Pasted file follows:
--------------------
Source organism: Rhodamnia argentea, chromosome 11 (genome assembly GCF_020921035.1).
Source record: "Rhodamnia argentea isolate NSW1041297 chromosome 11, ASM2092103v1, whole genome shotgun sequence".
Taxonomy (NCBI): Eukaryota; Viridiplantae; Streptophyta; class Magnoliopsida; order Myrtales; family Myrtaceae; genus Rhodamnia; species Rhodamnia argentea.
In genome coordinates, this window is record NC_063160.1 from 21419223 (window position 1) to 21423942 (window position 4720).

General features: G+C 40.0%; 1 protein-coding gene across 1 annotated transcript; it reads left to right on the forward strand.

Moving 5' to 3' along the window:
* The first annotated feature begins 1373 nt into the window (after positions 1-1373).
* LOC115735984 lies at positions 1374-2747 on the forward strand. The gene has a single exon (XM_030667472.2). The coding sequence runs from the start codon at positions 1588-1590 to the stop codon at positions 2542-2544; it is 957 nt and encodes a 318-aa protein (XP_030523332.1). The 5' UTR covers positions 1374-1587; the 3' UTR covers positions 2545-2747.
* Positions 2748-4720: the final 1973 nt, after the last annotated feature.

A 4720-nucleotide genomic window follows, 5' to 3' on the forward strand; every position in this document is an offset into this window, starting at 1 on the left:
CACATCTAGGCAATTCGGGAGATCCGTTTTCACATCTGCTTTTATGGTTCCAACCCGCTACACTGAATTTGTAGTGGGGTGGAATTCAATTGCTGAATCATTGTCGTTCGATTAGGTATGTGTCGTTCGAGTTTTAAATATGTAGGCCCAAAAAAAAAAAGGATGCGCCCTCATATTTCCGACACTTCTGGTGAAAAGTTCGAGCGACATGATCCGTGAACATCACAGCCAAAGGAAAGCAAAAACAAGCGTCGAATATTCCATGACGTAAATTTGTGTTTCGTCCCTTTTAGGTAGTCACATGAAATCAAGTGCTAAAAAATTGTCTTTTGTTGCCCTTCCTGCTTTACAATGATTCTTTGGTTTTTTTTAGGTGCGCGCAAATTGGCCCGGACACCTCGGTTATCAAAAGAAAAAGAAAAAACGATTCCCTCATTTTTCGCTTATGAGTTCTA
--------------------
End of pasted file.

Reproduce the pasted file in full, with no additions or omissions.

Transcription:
Source organism: Rhodamnia argentea, chromosome 11 (genome assembly GCF_020921035.1).
Source record: "Rhodamnia argentea isolate NSW1041297 chromosome 11, ASM2092103v1, whole genome shotgun sequence".
Taxonomy (NCBI): Eukaryota; Viridiplantae; Streptophyta; class Magnoliopsida; order Myrtales; family Myrtaceae; genus Rhodamnia; species Rhodamnia argentea.
In genome coordinates, this window is record NC_063160.1 from 21419223 (window position 1) to 21423942 (window position 4720).

General features: G+C 40.0%; 1 protein-coding gene across 1 annotated transcript; it reads left to right on the forward strand.

Moving 5' to 3' along the window:
* The first annotated feature begins 1373 nt into the window (after positions 1-1373).
* LOC115735984 lies at positions 1374-2747 on the forward strand. The gene has a single exon (XM_030667472.2). The coding sequence runs from the start codon at positions 1588-1590 to the stop codon at positions 2542-2544; it is 957 nt and encodes a 318-aa protein (XP_030523332.1). The 5' UTR covers positions 1374-1587; the 3' UTR covers positions 2545-2747.
* Positions 2748-4720: the final 1973 nt, after the last annotated feature.

A 4720-nucleotide genomic window follows, 5' to 3' on the forward strand; every position in this document is an offset into this window, starting at 1 on the left:
CACATCTAGGCAATTCGGGAGATCCGTTTTCACATCTGCTTTTATGGTTCCAACCCGCTACACTGAATTTGTAGTGGGGTGGAATTCAATTGCTGAATCATTGTCGTTCGATTAGGTATGTGTCGTTCGAGTTTTAAATATGTAGGCCCAAAAAAAAAAAGGATGCGCCCTCATATTTCCGACACTTCTGGTGAAAAGTTCGAGCGACATGATCCGTGAACATCACAGCCAAAGGAAAGCAAAAACAAGCGTCGAATATTCCATGACGTAAATTTGTGTTTCGTCCCTTTTAGGTAGTCACATGAAATCAAGTGCTAAAAAATTGTCTTTTGTTGCCCTTCCTGCTTTACAATGATTCTTTGGTTTTTTTTAGGTGCGCGCAAATTGGCCCGGACACCTCGGTTATCAAAAGAAAAAGAAAAAACGATTCCCTCATTTTTCGCTTATGAGTTCTA